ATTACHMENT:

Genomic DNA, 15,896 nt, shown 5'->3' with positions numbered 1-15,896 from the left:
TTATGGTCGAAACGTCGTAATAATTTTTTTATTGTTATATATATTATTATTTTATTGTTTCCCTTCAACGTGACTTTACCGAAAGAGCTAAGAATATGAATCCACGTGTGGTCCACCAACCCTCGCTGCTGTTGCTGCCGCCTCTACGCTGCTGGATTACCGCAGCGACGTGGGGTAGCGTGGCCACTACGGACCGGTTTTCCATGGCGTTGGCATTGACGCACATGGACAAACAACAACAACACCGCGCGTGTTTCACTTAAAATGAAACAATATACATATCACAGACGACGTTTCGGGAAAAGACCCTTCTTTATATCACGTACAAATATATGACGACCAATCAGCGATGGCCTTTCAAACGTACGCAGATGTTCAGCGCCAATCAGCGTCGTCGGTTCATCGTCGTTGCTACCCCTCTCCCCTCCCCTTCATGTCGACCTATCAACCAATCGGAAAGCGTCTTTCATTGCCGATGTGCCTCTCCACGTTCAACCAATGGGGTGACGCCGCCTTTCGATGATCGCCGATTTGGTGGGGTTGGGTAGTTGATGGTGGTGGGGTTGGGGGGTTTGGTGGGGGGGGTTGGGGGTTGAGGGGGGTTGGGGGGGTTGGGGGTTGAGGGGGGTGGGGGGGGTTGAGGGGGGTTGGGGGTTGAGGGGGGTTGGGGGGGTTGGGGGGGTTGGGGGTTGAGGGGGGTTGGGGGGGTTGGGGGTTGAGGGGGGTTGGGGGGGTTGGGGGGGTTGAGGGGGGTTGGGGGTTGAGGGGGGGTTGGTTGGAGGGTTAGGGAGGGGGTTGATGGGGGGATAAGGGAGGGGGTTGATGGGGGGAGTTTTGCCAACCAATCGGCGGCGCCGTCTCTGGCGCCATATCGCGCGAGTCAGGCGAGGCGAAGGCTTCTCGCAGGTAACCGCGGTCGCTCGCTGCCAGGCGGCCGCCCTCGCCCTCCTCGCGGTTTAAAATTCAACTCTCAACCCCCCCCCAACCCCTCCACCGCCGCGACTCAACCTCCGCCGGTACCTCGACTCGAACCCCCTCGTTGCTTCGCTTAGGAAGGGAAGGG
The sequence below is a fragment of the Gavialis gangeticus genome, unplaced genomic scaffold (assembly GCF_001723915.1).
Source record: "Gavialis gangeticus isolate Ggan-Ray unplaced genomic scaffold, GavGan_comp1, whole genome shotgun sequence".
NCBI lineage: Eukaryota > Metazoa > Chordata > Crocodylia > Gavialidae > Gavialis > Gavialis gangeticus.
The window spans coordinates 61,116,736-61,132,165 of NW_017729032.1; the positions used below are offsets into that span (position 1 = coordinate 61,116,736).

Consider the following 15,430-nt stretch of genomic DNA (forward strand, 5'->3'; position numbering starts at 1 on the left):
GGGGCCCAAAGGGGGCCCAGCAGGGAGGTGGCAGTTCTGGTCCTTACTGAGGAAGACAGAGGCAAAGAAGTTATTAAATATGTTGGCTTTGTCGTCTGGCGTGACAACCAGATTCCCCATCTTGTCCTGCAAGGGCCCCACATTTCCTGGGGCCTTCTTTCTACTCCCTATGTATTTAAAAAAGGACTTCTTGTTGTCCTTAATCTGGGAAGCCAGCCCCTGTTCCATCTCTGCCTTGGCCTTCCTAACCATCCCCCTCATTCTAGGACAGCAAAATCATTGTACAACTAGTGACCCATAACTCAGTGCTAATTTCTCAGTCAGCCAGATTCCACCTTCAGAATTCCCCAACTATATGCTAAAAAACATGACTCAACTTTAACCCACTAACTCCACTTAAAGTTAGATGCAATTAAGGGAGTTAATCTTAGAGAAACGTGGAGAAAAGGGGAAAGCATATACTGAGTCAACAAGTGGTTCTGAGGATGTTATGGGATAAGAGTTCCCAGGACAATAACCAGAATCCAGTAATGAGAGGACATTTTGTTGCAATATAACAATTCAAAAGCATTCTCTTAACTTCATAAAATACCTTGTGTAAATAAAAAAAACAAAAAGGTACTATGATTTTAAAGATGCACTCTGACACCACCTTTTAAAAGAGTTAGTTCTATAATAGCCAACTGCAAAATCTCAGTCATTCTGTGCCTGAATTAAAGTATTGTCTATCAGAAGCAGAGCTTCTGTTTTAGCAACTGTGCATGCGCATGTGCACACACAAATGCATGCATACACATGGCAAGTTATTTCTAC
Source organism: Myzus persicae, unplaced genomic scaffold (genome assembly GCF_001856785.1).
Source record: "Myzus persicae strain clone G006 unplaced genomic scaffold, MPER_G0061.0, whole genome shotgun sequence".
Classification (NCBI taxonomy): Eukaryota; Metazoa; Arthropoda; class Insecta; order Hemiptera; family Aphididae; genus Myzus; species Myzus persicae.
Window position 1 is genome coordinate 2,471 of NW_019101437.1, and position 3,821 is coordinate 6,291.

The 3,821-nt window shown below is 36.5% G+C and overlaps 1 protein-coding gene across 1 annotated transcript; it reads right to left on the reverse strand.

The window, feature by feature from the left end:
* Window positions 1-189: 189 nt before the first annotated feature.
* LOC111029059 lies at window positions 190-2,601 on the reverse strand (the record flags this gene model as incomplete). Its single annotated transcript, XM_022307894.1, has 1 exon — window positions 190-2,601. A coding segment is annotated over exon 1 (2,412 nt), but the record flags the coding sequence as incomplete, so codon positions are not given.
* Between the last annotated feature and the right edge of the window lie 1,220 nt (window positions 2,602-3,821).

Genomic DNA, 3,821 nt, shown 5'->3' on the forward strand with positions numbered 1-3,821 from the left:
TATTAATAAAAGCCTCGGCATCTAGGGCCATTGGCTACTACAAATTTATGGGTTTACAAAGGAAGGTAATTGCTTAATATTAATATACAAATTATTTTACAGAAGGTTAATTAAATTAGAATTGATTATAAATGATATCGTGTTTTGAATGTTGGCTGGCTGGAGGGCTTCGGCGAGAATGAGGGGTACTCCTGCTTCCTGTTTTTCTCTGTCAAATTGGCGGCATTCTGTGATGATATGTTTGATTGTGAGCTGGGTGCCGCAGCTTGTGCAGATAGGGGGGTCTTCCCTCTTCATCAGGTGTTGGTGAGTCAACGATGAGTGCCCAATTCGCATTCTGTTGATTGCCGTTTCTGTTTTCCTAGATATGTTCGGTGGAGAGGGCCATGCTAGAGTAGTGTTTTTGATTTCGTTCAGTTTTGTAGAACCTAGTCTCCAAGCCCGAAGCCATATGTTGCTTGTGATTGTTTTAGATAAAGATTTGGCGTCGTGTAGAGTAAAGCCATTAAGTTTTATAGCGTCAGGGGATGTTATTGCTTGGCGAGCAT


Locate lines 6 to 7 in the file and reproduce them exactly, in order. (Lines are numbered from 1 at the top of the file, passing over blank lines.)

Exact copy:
The window spans coordinates 61,116,736-61,132,165 of NW_017729032.1; the positions used below are offsets into that span (position 1 = coordinate 61,116,736).

Consider the following 15,430-nt stretch of genomic DNA (forward strand, 5'->3'; position numbering starts at 1 on the left):